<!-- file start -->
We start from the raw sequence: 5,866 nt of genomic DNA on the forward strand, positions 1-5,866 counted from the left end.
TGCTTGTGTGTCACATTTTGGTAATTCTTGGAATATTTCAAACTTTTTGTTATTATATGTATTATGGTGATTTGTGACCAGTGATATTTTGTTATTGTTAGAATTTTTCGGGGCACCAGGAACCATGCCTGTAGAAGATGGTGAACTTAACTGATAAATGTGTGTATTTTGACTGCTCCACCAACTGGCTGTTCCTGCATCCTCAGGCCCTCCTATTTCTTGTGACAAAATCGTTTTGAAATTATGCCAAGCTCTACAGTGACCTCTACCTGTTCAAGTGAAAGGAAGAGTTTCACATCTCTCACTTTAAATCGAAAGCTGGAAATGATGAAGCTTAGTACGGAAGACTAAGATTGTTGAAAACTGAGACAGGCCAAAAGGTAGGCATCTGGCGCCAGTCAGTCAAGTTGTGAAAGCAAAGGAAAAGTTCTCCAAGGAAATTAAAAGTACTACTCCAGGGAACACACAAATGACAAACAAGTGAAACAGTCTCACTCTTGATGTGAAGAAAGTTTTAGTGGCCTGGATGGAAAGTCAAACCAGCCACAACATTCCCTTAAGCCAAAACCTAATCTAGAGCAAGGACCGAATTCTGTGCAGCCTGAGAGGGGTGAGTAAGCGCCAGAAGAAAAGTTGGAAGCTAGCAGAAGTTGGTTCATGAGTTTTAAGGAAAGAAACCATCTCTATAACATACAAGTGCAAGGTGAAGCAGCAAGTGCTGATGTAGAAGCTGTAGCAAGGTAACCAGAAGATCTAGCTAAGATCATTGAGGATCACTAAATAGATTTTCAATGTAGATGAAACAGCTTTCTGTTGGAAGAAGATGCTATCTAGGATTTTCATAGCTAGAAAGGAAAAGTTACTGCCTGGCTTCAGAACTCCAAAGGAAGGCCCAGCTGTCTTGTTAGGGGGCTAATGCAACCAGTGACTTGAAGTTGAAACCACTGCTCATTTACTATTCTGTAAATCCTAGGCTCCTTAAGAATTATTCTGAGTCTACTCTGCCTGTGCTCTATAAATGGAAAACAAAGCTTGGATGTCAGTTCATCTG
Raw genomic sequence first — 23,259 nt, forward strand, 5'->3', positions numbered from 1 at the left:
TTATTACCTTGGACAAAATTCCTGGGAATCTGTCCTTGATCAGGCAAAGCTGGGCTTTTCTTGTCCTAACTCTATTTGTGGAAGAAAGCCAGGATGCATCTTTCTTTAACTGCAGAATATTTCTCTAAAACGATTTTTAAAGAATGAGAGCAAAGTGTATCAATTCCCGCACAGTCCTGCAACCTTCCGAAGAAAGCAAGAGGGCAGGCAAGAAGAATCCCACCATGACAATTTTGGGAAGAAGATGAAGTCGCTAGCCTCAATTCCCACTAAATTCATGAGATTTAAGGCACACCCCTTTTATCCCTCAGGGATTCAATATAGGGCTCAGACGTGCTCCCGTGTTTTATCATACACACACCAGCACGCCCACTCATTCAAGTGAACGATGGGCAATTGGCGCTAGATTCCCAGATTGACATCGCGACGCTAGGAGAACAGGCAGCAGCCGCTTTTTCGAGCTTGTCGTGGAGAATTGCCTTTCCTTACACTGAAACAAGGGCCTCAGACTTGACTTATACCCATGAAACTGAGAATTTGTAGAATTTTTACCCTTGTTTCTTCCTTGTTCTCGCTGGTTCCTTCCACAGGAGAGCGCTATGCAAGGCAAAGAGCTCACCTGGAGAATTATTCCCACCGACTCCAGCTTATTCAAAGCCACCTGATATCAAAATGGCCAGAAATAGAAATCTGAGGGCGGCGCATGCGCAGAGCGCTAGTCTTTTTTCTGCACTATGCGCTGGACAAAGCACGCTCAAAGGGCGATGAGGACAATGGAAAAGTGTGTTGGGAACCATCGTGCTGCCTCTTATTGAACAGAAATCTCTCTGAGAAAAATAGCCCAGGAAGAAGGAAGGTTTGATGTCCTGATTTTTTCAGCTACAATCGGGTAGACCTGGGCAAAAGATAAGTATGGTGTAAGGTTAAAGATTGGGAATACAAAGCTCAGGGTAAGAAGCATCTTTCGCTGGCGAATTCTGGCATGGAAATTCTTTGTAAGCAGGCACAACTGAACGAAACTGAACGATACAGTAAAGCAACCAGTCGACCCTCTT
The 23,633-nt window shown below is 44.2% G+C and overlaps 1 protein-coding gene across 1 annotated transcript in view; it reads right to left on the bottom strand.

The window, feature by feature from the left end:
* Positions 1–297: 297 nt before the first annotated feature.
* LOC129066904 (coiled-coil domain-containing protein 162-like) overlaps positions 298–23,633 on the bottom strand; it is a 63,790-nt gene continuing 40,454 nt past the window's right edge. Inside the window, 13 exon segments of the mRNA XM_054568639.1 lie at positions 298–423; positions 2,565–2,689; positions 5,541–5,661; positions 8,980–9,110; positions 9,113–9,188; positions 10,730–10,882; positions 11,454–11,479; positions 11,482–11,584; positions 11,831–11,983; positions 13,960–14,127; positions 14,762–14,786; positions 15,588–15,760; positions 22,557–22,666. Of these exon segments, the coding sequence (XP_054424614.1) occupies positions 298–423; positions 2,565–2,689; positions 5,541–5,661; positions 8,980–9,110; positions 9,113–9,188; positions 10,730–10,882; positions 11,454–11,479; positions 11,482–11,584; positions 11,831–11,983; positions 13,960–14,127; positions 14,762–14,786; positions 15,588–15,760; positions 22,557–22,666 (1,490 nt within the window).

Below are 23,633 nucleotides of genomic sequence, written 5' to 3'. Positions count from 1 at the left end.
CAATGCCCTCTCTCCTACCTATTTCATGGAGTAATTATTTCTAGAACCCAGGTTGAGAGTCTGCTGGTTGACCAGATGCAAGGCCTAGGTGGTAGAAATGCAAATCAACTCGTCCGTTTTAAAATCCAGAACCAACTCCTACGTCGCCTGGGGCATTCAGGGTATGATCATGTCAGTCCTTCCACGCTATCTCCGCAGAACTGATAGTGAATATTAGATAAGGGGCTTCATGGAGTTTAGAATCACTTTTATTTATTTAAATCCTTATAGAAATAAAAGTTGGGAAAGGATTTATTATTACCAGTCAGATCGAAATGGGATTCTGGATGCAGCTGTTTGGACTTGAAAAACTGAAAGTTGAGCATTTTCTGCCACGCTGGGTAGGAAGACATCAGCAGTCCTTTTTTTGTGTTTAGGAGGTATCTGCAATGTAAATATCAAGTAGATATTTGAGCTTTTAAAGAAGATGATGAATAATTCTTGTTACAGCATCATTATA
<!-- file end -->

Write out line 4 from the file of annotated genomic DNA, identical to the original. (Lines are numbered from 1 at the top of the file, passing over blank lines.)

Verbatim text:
TTATTACCTTGGACAAAATTCCTGGGAATCTGTCCTTGATCAGGCAAAGCTGGGCTTTTCTTGTCCTAACTCTATTTGTGGAAGAAAGCCAGGATGCATCTTTCTTTAACTGCAGAATATTTCTCTAAAACGATTTTTAAAGAATGAGAGCAAAGTGTATCAATTCCCGCACAGTCCTGCAACCTTCCGAAGAAAGCAAGAGGGCAGGCAAGAAGAATCCCACCATGACAATTTTGGGAAGAAGATGAAGTCGCTAGCCTCAATTCCCACTAAATTCATGAGATTTAAGGCACACCCCTTTTATCCCTCAGGGATTCAATATAGGGCTCAGACGTGCTCCCGTGTTTTATCATACACACACCAGCACGCCCACTCATTCAAGTGAACGATGGGCAATTGGCGCTAGATTCCCAGATTGACATCGCGACGCTAGGAGAACAGGCAGCAGCCGCTTTTTCGAGCTTGTCGTGGAGAATTGCCTTTCCTTACACTGAAACAAGGGCCTCAGACTTGACTTATACCCATGAAACTGAGAATTTGTAGAATTTTTACCCTTGTTTCTTCCTTGTTCTCGCTGGTTCCTTCCACAGGAGAGCGCTATGCAAGGCAAAGAGCTCACCTGGAGAATTATTCCCACCGACTCCAGCTTATTCAAAGCCACCTGATATCAAAATGGCCAGAAATAGAAATCTGAGGGCGGCGCATGCGCAGAGCGCTAGTCTTTTTTCTGCACTATGCGCTGGACAAAGCACGCTCAAAGGGCGATGAGGACAATGGAAAAGTGTGTTGGGAACCATCGTGCTGCCTCTTATTGAACAGAAATCTCTCTGAGAAAAATAGCCCAGGAAGAAGGAAGGTTTGATGTCCTGATTTTTTCAGCTACAATCGGGTAGACCTGGGCAAAAGATAAGTATGGTGTAAGGTTAAAGATTGGGAATACAAAGCTCAGGGTAAGAAGCATCTTTCGCTGGCGAATTCTGGCATGGAAATTCTTTGTAAGCAGGCACAACTGAACGAAACTGAACGATACAGTAAAGCAACCAGTCGACCCTCTT